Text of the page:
Trip Report
Min-Ne-Ah: Small big wall for some/big free climb for others

by bob
Sunday May 26, 2013 9:36am
Posted 4 years ago not as a trip report. To me, it seems to fit a TR description so I'll repost it here. Plus, I had fun reliving the memories this morning while rocking out with some coffee, watching my garden grow.

The pics are all posted by Clint. Cummins. Wish I had some on the route............

Here you go!

As posted:

Walleye, I climbed Mindahoonee with a buddy in 97. Great route. Some adventure for sure, but the climb overall was excellent in my book of wierdness.

What James was referring to was that Jake and I did Min-Ne-Ah. Just to the right of Yosemite Point Buttress. I had come out to Yos two years ago, out of shape and in need of a gun like Jake. He took the bait. As we were up on YPB we spied MNA, which from our vantage point looked beautiful and full of good cracks.

We pushed up YPB (my Dutch Lager busted in my camelback only after all the wide sh#t.!!) thinking about MNA. I talked Jake into doing it.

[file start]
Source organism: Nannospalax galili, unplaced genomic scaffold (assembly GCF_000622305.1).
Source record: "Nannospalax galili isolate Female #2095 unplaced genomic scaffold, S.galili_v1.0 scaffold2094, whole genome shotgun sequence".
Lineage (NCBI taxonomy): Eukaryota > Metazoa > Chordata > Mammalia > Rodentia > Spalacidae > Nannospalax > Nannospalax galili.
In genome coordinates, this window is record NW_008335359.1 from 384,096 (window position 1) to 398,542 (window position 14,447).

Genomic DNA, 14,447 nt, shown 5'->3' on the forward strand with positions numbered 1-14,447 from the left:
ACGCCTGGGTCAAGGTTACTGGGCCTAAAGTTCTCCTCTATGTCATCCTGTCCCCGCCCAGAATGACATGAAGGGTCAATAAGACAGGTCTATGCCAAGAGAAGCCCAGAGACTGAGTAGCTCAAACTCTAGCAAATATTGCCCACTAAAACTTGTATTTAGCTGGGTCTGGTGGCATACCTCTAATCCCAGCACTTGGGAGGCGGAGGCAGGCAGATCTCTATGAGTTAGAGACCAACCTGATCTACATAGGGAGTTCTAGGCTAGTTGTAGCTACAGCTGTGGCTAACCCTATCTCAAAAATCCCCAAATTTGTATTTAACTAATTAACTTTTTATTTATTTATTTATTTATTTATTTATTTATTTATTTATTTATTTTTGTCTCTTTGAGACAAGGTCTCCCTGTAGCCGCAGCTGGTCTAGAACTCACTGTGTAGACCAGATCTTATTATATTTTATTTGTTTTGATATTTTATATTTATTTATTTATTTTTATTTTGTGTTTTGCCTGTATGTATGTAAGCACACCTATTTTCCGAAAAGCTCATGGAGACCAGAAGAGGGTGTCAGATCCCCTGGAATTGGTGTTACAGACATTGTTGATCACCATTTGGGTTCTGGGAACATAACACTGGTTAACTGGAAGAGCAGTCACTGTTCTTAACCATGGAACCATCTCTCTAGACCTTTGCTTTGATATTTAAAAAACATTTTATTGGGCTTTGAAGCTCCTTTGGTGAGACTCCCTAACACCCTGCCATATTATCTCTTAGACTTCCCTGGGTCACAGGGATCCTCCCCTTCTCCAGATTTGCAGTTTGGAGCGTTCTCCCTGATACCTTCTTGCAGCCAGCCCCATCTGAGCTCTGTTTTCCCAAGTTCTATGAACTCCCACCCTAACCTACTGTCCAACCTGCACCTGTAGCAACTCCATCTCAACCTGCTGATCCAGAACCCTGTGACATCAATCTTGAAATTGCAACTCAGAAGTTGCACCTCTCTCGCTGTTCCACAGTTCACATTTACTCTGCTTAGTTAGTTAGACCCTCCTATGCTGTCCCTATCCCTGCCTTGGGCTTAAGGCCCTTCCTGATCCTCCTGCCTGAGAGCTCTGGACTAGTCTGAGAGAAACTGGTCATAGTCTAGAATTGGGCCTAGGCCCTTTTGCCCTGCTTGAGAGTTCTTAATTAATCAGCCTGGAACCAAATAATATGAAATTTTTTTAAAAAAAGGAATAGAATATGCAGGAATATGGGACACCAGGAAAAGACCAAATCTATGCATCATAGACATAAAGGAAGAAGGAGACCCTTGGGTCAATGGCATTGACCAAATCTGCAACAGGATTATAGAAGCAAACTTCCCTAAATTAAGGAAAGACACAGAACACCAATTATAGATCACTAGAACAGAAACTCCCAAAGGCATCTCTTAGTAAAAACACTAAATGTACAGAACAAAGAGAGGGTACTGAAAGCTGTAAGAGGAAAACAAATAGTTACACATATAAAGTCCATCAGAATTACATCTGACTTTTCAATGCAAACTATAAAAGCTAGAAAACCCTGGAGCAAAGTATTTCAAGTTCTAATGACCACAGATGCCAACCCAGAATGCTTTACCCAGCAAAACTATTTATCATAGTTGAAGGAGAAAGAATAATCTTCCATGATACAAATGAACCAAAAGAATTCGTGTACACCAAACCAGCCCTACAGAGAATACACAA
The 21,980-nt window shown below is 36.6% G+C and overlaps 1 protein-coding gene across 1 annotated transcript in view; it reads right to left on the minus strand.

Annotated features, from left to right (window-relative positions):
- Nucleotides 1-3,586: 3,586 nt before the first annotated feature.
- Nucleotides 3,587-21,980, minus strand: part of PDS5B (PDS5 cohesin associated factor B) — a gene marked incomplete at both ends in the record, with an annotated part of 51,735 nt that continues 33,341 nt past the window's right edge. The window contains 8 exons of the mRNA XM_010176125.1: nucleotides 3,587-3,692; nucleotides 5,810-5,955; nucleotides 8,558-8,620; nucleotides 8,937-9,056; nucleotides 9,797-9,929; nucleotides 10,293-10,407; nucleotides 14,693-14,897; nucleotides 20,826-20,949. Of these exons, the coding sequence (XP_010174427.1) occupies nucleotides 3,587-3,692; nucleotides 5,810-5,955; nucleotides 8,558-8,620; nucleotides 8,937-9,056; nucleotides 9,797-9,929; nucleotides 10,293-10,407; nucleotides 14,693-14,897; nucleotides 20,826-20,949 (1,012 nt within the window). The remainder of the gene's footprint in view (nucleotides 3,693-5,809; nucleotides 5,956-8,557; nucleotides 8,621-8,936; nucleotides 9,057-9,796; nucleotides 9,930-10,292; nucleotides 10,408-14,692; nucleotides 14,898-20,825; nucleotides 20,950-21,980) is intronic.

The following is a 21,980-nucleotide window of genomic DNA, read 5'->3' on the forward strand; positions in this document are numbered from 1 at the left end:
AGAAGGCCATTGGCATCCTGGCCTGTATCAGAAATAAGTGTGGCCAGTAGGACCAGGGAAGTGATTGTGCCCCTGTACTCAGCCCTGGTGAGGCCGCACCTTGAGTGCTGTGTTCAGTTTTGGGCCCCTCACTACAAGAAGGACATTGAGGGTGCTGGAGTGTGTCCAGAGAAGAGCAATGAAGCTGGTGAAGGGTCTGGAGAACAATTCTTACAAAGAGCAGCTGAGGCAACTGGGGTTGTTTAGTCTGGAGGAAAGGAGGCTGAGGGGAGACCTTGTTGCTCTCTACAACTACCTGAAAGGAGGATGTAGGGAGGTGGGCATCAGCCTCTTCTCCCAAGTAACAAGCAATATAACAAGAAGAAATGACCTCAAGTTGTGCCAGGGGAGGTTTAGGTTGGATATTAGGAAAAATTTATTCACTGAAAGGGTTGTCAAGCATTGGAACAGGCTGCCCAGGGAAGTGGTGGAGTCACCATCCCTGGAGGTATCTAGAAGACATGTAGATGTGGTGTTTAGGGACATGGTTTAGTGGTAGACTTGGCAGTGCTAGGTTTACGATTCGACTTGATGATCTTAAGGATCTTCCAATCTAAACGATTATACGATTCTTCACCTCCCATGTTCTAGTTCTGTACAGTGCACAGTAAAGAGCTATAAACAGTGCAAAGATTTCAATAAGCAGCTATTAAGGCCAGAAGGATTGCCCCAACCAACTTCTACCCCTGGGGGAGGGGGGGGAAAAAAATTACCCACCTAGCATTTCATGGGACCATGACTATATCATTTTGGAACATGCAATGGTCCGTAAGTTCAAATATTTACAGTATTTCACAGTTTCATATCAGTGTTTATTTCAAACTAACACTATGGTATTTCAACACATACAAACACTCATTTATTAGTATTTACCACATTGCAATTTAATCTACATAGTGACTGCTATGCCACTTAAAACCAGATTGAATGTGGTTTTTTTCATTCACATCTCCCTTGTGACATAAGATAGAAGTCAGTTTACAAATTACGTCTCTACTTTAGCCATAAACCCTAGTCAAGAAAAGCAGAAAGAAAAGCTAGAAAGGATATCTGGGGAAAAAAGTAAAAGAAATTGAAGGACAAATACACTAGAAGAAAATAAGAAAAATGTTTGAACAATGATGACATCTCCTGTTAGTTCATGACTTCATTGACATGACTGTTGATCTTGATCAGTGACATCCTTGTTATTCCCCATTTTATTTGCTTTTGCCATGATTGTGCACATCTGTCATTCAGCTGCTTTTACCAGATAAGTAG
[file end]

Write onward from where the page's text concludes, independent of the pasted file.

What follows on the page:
We took off super early and headed up the trail behind the stables, eventually reaching the Yosemite Point Couliar. We rapped into it, noticing that we could have scrambled out into it earlier. The mood instantly changed in the couliar.(sp?) It was cold and dark. It smelled different. It smelled like a cave. I stayed positive because, after all, Jake was going to get us up the thing.......right? He required a calming period. During which time I checked out the route as best I could. The first pitch was stellar looking!!!!! Fingers and hands. Cookie cliff good. Couldn't quite see the rest of the route, but I was positive.

Jake pepped up and won the flip for first lead.
Off he went shaking out his fear until realizing the climbing was awesome. He was happy again and ready for action. This climb is going to be splitter!!!!! Alright, my plan of getting a guide if necessary on Min-Ne-Ah was panning out. Jeez, at that point, with the approach I felt as though I had already done something substantial and the idea of a rope gun was more and more appealing.